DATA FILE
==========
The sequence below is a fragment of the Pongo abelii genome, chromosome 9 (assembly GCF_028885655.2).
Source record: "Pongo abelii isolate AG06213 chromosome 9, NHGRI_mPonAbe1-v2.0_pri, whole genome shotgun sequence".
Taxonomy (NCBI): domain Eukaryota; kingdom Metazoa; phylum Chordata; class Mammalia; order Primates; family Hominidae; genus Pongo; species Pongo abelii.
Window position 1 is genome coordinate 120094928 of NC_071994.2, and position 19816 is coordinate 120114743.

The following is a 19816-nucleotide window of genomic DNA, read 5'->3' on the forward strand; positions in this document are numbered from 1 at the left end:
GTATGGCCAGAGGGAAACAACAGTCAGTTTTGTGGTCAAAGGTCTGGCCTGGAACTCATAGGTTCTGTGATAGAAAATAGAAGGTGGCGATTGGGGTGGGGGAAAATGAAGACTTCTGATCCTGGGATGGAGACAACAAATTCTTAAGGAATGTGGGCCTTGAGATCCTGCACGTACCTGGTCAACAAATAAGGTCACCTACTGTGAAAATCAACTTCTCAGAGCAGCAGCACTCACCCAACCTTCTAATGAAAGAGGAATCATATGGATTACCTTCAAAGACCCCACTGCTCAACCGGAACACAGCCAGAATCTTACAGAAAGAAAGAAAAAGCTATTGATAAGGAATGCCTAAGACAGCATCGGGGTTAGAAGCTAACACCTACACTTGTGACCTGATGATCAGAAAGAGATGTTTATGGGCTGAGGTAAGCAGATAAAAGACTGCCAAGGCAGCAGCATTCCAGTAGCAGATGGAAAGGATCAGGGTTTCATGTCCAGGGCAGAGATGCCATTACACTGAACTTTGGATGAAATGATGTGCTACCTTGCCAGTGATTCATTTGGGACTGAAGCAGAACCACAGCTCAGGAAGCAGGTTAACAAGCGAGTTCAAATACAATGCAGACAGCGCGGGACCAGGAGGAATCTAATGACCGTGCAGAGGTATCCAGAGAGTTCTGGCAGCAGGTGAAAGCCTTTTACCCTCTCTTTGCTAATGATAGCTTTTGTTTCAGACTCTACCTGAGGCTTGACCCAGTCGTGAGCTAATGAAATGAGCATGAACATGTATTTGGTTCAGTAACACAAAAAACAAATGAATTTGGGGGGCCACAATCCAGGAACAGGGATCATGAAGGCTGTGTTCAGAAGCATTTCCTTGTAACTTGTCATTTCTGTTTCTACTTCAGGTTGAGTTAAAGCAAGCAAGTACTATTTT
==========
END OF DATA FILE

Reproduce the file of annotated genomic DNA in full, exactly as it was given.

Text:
The sequence below is a fragment of the Pongo abelii genome, chromosome 9 (assembly GCF_028885655.2).
Source record: "Pongo abelii isolate AG06213 chromosome 9, NHGRI_mPonAbe1-v2.0_pri, whole genome shotgun sequence".
Taxonomy (NCBI): domain Eukaryota; kingdom Metazoa; phylum Chordata; class Mammalia; order Primates; family Hominidae; genus Pongo; species Pongo abelii.
Window position 1 is genome coordinate 120094928 of NC_071994.2, and position 19816 is coordinate 120114743.

The following is a 19816-nucleotide window of genomic DNA, read 5'->3' on the forward strand; positions in this document are numbered from 1 at the left end:
GTATGGCCAGAGGGAAACAACAGTCAGTTTTGTGGTCAAAGGTCTGGCCTGGAACTCATAGGTTCTGTGATAGAAAATAGAAGGTGGCGATTGGGGTGGGGGAAAATGAAGACTTCTGATCCTGGGATGGAGACAACAAATTCTTAAGGAATGTGGGCCTTGAGATCCTGCACGTACCTGGTCAACAAATAAGGTCACCTACTGTGAAAATCAACTTCTCAGAGCAGCAGCACTCACCCAACCTTCTAATGAAAGAGGAATCATATGGATTACCTTCAAAGACCCCACTGCTCAACCGGAACACAGCCAGAATCTTACAGAAAGAAAGAAAAAGCTATTGATAAGGAATGCCTAAGACAGCATCGGGGTTAGAAGCTAACACCTACACTTGTGACCTGATGATCAGAAAGAGATGTTTATGGGCTGAGGTAAGCAGATAAAAGACTGCCAAGGCAGCAGCATTCCAGTAGCAGATGGAAAGGATCAGGGTTTCATGTCCAGGGCAGAGATGCCATTACACTGAACTTTGGATGAAATGATGTGCTACCTTGCCAGTGATTCATTTGGGACTGAAGCAGAACCACAGCTCAGGAAGCAGGTTAACAAGCGAGTTCAAATACAATGCAGACAGCGCGGGACCAGGAGGAATCTAATGACCGTGCAGAGGTATCCAGAGAGTTCTGGCAGCAGGTGAAAGCCTTTTACCCTCTCTTTGCTAATGATAGCTTTTGTTTCAGACTCTACCTGAGGCTTGACCCAGTCGTGAGCTAATGAAATGAGCATGAACATGTATTTGGTTCAGTAACACAAAAAACAAATGAATTTGGGGGGCCACAATCCAGGAACAGGGATCATGAAGGCTGTGTTCAGAAGCATTTCCTTGTAACTTGTCATTTCTGTTTCTACTTCAGGTTGAGTTAAAGCAAGCAAGTACTATTTT